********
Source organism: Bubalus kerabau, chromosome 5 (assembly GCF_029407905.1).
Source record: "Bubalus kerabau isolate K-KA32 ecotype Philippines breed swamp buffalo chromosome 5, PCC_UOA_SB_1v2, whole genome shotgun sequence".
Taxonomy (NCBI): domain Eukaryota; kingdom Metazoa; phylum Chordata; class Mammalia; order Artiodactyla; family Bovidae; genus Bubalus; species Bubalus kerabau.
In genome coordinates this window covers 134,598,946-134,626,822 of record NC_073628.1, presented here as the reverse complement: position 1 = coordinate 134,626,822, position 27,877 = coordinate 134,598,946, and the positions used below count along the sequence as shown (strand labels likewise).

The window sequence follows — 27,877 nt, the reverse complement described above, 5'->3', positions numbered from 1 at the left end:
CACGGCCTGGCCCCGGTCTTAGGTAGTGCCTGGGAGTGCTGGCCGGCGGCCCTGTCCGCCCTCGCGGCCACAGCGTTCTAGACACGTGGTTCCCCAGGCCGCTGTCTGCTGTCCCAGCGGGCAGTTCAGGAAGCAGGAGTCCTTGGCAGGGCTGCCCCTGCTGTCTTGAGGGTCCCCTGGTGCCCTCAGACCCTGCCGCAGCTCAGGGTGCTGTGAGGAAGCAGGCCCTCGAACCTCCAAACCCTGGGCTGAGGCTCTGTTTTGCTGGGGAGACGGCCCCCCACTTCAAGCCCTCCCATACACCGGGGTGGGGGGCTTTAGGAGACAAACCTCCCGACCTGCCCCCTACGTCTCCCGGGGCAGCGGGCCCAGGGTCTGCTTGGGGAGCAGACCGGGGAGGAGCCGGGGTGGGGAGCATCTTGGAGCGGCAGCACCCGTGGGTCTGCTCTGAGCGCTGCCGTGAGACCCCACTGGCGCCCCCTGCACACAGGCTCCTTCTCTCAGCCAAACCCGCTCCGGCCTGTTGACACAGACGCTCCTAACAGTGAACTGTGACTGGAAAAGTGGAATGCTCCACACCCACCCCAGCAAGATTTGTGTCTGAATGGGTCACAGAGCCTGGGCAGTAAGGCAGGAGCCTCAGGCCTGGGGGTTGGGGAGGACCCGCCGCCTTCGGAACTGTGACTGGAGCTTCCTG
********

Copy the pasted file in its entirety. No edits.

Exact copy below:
Source organism: Bubalus kerabau, chromosome 5 (assembly GCF_029407905.1).
Source record: "Bubalus kerabau isolate K-KA32 ecotype Philippines breed swamp buffalo chromosome 5, PCC_UOA_SB_1v2, whole genome shotgun sequence".
Taxonomy (NCBI): domain Eukaryota; kingdom Metazoa; phylum Chordata; class Mammalia; order Artiodactyla; family Bovidae; genus Bubalus; species Bubalus kerabau.
In genome coordinates this window covers 134,598,946-134,626,822 of record NC_073628.1, presented here as the reverse complement: position 1 = coordinate 134,626,822, position 27,877 = coordinate 134,598,946, and the positions used below count along the sequence as shown (strand labels likewise).

The window sequence follows — 27,877 nt, the reverse complement described above, 5'->3', positions numbered from 1 at the left end:
CACGGCCTGGCCCCGGTCTTAGGTAGTGCCTGGGAGTGCTGGCCGGCGGCCCTGTCCGCCCTCGCGGCCACAGCGTTCTAGACACGTGGTTCCCCAGGCCGCTGTCTGCTGTCCCAGCGGGCAGTTCAGGAAGCAGGAGTCCTTGGCAGGGCTGCCCCTGCTGTCTTGAGGGTCCCCTGGTGCCCTCAGACCCTGCCGCAGCTCAGGGTGCTGTGAGGAAGCAGGCCCTCGAACCTCCAAACCCTGGGCTGAGGCTCTGTTTTGCTGGGGAGACGGCCCCCCACTTCAAGCCCTCCCATACACCGGGGTGGGGGGCTTTAGGAGACAAACCTCCCGACCTGCCCCCTACGTCTCCCGGGGCAGCGGGCCCAGGGTCTGCTTGGGGAGCAGACCGGGGAGGAGCCGGGGTGGGGAGCATCTTGGAGCGGCAGCACCCGTGGGTCTGCTCTGAGCGCTGCCGTGAGACCCCACTGGCGCCCCCTGCACACAGGCTCCTTCTCTCAGCCAAACCCGCTCCGGCCTGTTGACACAGACGCTCCTAACAGTGAACTGTGACTGGAAAAGTGGAATGCTCCACACCCACCCCAGCAAGATTTGTGTCTGAATGGGTCACAGAGCCTGGGCAGTAAGGCAGGAGCCTCAGGCCTGGGGGTTGGGGAGGACCCGCCGCCTTCGGAACTGTGACTGGAGCTTCCTG